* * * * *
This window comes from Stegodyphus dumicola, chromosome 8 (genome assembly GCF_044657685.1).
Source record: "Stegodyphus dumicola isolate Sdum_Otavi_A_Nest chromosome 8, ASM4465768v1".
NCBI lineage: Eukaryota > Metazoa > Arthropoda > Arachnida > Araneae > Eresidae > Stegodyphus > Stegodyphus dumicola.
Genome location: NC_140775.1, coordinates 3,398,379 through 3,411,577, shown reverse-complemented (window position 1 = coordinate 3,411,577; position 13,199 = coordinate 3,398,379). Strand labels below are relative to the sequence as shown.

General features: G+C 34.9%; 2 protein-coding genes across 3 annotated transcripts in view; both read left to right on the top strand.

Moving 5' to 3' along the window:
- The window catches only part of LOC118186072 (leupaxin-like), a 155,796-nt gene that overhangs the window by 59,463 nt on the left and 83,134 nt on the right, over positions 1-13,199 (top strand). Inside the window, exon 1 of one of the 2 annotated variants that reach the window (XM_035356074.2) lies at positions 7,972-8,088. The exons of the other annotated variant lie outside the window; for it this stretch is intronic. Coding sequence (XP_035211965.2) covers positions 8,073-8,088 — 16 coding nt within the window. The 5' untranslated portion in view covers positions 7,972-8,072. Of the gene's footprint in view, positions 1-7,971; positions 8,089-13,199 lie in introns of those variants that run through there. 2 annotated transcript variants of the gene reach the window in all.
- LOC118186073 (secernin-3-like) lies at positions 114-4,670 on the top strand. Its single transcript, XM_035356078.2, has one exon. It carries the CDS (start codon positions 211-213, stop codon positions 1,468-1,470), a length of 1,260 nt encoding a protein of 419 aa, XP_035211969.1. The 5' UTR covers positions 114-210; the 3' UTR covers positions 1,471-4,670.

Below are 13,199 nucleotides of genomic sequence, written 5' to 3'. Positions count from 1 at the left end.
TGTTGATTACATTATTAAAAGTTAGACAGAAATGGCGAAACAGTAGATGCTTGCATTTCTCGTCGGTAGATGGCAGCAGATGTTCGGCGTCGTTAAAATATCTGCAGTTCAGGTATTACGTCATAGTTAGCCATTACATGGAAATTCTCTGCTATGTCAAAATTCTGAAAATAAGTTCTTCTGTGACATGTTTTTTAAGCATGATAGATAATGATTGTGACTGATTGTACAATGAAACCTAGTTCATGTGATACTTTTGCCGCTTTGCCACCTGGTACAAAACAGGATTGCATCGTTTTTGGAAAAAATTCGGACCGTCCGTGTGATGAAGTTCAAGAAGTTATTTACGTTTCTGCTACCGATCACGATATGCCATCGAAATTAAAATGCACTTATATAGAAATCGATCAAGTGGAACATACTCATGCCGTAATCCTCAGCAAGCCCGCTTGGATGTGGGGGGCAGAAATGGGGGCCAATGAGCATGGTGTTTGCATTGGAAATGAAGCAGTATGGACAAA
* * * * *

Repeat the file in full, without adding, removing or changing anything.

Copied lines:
This window comes from Stegodyphus dumicola, chromosome 8 (genome assembly GCF_044657685.1).
Source record: "Stegodyphus dumicola isolate Sdum_Otavi_A_Nest chromosome 8, ASM4465768v1".
NCBI lineage: Eukaryota > Metazoa > Arthropoda > Arachnida > Araneae > Eresidae > Stegodyphus > Stegodyphus dumicola.
Genome location: NC_140775.1, coordinates 3,398,379 through 3,411,577, shown reverse-complemented (window position 1 = coordinate 3,411,577; position 13,199 = coordinate 3,398,379). Strand labels below are relative to the sequence as shown.

General features: G+C 34.9%; 2 protein-coding genes across 3 annotated transcripts in view; both read left to right on the top strand.

Moving 5' to 3' along the window:
- The window catches only part of LOC118186072 (leupaxin-like), a 155,796-nt gene that overhangs the window by 59,463 nt on the left and 83,134 nt on the right, over positions 1-13,199 (top strand). Inside the window, exon 1 of one of the 2 annotated variants that reach the window (XM_035356074.2) lies at positions 7,972-8,088. The exons of the other annotated variant lie outside the window; for it this stretch is intronic. Coding sequence (XP_035211965.2) covers positions 8,073-8,088 — 16 coding nt within the window. The 5' untranslated portion in view covers positions 7,972-8,072. Of the gene's footprint in view, positions 1-7,971; positions 8,089-13,199 lie in introns of those variants that run through there. 2 annotated transcript variants of the gene reach the window in all.
- LOC118186073 (secernin-3-like) lies at positions 114-4,670 on the top strand. Its single transcript, XM_035356078.2, has one exon. It carries the CDS (start codon positions 211-213, stop codon positions 1,468-1,470), a length of 1,260 nt encoding a protein of 419 aa, XP_035211969.1. The 5' UTR covers positions 114-210; the 3' UTR covers positions 1,471-4,670.

Below are 13,199 nucleotides of genomic sequence, written 5' to 3'. Positions count from 1 at the left end.
TGTTGATTACATTATTAAAAGTTAGACAGAAATGGCGAAACAGTAGATGCTTGCATTTCTCGTCGGTAGATGGCAGCAGATGTTCGGCGTCGTTAAAATATCTGCAGTTCAGGTATTACGTCATAGTTAGCCATTACATGGAAATTCTCTGCTATGTCAAAATTCTGAAAATAAGTTCTTCTGTGACATGTTTTTTAAGCATGATAGATAATGATTGTGACTGATTGTACAATGAAACCTAGTTCATGTGATACTTTTGCCGCTTTGCCACCTGGTACAAAACAGGATTGCATCGTTTTTGGAAAAAATTCGGACCGTCCGTGTGATGAAGTTCAAGAAGTTATTTACGTTTCTGCTACCGATCACGATATGCCATCGAAATTAAAATGCACTTATATAGAAATCGATCAAGTGGAACATACTCATGCCGTAATCCTCAGCAAGCCCGCTTGGATGTGGGGGGCAGAAATGGGGGCCAATGAGCATGGTGTTTGCATTGGAAATGAAGCAGTATGGACAAA